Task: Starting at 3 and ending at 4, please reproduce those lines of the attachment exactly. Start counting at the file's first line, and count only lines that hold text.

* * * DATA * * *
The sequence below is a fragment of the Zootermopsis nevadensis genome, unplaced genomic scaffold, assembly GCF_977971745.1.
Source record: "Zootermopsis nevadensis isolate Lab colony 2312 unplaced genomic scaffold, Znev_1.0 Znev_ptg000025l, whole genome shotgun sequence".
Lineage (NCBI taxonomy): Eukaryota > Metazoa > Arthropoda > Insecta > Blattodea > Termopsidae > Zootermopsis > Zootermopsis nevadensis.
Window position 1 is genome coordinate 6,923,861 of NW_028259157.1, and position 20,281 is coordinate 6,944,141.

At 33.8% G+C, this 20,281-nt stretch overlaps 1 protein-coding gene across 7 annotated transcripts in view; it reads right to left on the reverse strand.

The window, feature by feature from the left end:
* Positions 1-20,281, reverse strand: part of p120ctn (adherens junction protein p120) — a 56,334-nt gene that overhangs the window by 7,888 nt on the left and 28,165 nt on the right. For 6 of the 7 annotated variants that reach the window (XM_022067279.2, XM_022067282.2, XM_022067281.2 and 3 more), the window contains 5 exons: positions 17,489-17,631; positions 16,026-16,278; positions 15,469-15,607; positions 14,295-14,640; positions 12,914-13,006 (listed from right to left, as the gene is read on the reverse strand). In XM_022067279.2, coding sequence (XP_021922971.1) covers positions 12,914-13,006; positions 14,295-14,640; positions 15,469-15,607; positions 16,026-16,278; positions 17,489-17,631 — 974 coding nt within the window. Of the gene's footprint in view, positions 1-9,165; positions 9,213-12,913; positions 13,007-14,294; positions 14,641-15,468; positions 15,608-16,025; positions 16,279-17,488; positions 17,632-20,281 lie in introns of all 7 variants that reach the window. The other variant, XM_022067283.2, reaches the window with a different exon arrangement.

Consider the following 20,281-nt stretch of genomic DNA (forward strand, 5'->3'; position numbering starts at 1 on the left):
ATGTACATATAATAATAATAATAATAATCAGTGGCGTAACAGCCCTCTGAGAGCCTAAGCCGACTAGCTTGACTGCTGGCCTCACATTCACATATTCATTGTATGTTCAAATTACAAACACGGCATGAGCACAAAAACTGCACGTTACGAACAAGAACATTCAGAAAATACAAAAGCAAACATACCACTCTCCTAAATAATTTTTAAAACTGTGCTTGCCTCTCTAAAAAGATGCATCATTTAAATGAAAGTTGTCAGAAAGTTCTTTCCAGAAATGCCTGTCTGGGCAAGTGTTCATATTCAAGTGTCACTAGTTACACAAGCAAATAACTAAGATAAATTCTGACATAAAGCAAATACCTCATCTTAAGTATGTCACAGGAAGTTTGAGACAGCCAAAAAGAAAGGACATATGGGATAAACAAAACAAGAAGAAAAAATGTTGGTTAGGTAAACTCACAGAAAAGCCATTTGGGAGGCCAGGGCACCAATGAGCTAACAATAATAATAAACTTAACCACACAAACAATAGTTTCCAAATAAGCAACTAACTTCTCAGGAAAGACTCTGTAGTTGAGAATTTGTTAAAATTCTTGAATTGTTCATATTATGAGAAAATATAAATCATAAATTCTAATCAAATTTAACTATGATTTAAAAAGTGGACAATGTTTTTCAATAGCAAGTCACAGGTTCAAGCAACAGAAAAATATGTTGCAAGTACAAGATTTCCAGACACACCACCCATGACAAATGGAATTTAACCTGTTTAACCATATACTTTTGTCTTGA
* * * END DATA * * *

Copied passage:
Lineage (NCBI taxonomy): Eukaryota > Metazoa > Arthropoda > Insecta > Blattodea > Termopsidae > Zootermopsis > Zootermopsis nevadensis.
Window position 1 is genome coordinate 6,923,861 of NW_028259157.1, and position 20,281 is coordinate 6,944,141.